Split opposition boosts Nigerian leader's poll hopes

Thu Apr 14, 2011 5:30pm GMT

By Nick Tattersall

LAGOS (Reuters) - Nigerian President Goodluck Jonathan goes into an election on Saturday bolstered by division among the main opposition parties which has increased his chances of sealing victory in the first round.

Africa's most populous nation votes for the second time this month on Saturday, part of an election cycle which, so far, observers have deemed to have been among the most credible for several decades.

The ruling People's Democratic Party (PDP) saw its parliamentary majority eroded in last week's legislative polls but the opposition has failed to capitalise on the momentum, instead holding messy eleventh-hour talks to form an alliance which ultimately ended in failure.

Samir Gadio, emerging markets strategist at Standard Bank, said the election now looked like a "done deal".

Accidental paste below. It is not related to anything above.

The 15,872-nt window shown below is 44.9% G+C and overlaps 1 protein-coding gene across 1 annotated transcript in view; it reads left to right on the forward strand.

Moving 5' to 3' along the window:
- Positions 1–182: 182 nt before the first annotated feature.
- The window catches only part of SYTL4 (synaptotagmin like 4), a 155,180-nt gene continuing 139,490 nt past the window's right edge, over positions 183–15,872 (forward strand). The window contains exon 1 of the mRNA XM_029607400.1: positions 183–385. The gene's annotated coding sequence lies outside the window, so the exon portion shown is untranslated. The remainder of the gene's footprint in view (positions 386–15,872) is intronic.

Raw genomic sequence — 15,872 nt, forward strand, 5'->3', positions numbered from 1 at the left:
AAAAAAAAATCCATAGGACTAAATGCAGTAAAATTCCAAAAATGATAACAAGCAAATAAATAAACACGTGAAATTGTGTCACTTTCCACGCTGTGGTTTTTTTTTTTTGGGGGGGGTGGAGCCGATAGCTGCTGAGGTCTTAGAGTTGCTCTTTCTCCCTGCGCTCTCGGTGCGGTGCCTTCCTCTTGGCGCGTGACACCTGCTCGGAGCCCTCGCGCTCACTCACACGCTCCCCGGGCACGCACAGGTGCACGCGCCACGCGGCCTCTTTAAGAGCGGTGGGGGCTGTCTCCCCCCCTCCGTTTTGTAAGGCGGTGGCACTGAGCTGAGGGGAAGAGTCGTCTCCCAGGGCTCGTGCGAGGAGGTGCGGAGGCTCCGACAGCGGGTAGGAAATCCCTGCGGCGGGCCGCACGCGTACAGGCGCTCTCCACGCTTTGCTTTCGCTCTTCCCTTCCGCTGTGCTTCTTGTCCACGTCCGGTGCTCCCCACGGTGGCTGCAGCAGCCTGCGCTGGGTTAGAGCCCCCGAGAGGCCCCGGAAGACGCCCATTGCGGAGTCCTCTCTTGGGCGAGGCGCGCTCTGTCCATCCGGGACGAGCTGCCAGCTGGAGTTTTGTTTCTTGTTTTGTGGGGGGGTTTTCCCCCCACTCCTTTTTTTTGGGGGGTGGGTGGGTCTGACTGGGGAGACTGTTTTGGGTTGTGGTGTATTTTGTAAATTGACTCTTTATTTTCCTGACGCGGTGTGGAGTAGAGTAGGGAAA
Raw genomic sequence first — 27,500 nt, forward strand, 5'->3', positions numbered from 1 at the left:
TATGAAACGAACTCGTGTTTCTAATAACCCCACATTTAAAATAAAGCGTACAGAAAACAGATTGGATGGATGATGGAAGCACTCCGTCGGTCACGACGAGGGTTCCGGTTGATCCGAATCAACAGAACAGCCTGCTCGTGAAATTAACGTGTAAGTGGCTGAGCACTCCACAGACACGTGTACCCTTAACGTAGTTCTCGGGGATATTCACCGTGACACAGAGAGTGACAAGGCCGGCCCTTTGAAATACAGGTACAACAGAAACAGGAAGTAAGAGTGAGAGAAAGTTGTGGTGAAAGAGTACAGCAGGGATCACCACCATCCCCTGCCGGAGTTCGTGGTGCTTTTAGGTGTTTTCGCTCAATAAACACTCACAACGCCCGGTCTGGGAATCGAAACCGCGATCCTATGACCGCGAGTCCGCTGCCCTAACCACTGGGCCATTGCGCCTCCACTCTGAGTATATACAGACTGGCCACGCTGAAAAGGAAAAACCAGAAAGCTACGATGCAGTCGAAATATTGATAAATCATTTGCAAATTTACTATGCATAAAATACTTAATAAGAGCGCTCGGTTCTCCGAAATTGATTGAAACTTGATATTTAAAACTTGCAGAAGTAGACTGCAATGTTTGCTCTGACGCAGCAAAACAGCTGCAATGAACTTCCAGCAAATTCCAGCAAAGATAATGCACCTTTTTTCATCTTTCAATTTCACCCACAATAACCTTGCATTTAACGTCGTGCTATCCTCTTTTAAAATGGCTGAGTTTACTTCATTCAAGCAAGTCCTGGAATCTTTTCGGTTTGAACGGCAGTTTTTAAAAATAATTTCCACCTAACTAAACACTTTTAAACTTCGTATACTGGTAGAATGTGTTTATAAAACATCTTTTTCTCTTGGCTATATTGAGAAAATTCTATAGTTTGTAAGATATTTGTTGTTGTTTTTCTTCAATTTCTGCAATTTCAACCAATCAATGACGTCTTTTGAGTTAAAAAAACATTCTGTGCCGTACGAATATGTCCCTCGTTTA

"Even if (the opposition) had agreed to field a single candidate I think it would have been too little too late," he said.

The candidate for the PDP, which calls itself black Africa's largest political party and has a huge nationwide machinery, has won every election since the end of military rule 12 years ago and Jonathan was already considered the favourite.

His main opponent, former military ruler Muhammadu Buhari, has strong grass roots support in parts of the north. The third major candidate, former anti-corruption chief Nuhu Ribadu, is from a party whose stronghold is the southwest.

The opposition are hoping their regional strengths combined will force a run-off. Jonathan would only win outright if he secures not only an overall majority, but also at least a quarter of the vote in two thirds of Nigeria's 36 states.   Continued...

<p>A woman casts her vote in an open field in Isuofia village about 30 km (19 miles) to Awka, the capital of Nigerian eastern state of Anambra, February 6, 2010. REUTERS/Akintunde Akinleye</p>
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